From one run of a model to the next, the size of dynamic arrays can vary, even without any changes to the formula. Therefore, it is essential to understand the structure of the spreadsheet, identify and locate dynamic arrays and potential spilling. OAK 5 can assist in achieving this.
How OAK 5 helps you solve the dynamic arrays problem
The most popular features in OAK 4, allow you to:
- summarise a workbook, listing all the formulae in it, and their location; assess the riskiness of each formula;
- compare two workbooks;
- and create a map that gives a birds-eye view of a workbook.
All these functions rely on the notion that a formula can be identified with a particular cell on a worksheet, which is no longer the case. The move to dynamic arrays means that a report has the potential to change if the model inputs are altered.
Therefore, it is now possible for two worksheets to be identical as to their formulas, but, due to a small change in their input assumptions, have dynamic array results of very different range dimensions.
Consequently, creating a list of addresses for spreadsheet cells and their content has become meaningless. That’s why in OAK 5, we have modified the reports to list which formulae are active in which cells given the current inputs. Thus, OAK 5 provides consistency with the OAK behaviour that customers are well used to and give users the confidence of the results given by their spreadsheet.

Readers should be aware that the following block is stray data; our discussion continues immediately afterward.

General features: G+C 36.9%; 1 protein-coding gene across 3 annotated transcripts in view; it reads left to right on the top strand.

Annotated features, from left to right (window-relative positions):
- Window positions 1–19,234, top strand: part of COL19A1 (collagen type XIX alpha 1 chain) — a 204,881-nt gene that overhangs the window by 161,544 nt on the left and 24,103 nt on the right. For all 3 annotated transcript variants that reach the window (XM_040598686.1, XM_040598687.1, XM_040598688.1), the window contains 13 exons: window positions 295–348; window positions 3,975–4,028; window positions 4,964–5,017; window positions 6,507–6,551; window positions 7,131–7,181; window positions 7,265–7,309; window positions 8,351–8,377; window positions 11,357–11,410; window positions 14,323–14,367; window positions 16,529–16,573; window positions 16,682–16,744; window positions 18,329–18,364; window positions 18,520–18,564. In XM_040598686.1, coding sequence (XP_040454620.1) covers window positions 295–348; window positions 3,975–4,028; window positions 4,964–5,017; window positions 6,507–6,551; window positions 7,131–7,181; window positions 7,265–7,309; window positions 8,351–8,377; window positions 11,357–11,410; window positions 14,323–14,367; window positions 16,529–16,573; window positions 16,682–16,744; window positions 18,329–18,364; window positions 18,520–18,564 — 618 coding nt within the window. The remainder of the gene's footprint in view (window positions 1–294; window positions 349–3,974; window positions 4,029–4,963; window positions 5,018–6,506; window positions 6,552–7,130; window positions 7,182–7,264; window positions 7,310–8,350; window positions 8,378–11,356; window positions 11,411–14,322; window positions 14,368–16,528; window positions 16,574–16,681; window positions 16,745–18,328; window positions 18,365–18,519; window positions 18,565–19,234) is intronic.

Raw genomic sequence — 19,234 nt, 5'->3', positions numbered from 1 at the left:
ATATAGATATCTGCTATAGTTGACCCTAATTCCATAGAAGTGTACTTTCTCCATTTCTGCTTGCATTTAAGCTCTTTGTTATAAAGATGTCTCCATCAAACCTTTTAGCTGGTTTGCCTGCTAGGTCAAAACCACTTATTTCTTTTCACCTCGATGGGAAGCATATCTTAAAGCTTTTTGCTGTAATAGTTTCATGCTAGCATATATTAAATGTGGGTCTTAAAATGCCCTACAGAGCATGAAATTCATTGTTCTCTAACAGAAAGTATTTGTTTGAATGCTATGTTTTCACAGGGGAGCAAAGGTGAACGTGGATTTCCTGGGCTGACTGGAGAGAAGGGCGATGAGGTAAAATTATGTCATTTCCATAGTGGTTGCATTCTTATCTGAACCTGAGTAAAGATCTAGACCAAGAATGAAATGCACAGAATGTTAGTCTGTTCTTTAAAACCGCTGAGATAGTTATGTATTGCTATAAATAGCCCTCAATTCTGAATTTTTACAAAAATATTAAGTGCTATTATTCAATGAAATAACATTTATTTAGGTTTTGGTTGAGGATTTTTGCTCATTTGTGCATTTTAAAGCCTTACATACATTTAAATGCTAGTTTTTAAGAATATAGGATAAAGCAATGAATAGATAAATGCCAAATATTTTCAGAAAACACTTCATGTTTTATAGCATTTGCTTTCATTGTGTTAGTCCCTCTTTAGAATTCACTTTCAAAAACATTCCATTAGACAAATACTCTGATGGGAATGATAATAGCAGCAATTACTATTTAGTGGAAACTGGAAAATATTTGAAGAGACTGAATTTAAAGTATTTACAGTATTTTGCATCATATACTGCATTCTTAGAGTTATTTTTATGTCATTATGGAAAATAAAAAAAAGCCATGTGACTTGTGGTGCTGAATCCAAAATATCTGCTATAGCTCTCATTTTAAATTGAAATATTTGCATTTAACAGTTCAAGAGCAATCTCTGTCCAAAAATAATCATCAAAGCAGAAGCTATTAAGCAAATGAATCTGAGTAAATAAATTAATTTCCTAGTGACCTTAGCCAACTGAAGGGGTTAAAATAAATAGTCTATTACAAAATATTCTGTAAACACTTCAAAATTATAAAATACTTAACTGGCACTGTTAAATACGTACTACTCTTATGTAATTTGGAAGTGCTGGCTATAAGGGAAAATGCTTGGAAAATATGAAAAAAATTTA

Below are some examples of how OAK 5 helps reduce errors linked to dynamic arrays.
The workbook summary lists spilling formulae.
OAK 5 tests each cell in a formula listing to see whether the results of dynamic arrays are spilling out of it.
Consider the following example:
Apparently, rows 9 and 10 both contain formulae returning the same results. But a closer inspection reveals that while the formula on row 9 is copied across, row 10 contains a unique formula in D10.
OAK previous versions like OAK 4, will identify the formulae on row 9 but only one formula on row 10 while OAK 5, our latest version, recognises the dynamic array formula on row 10 and the spilled formulas on the right:
OAK 4 report:
OAK 5 report:
With OAK5, you can easily identify worksheets containing dynamic arrays and therefore focus your analysis in those particular areas using some of the other traditional OAK reporting tools.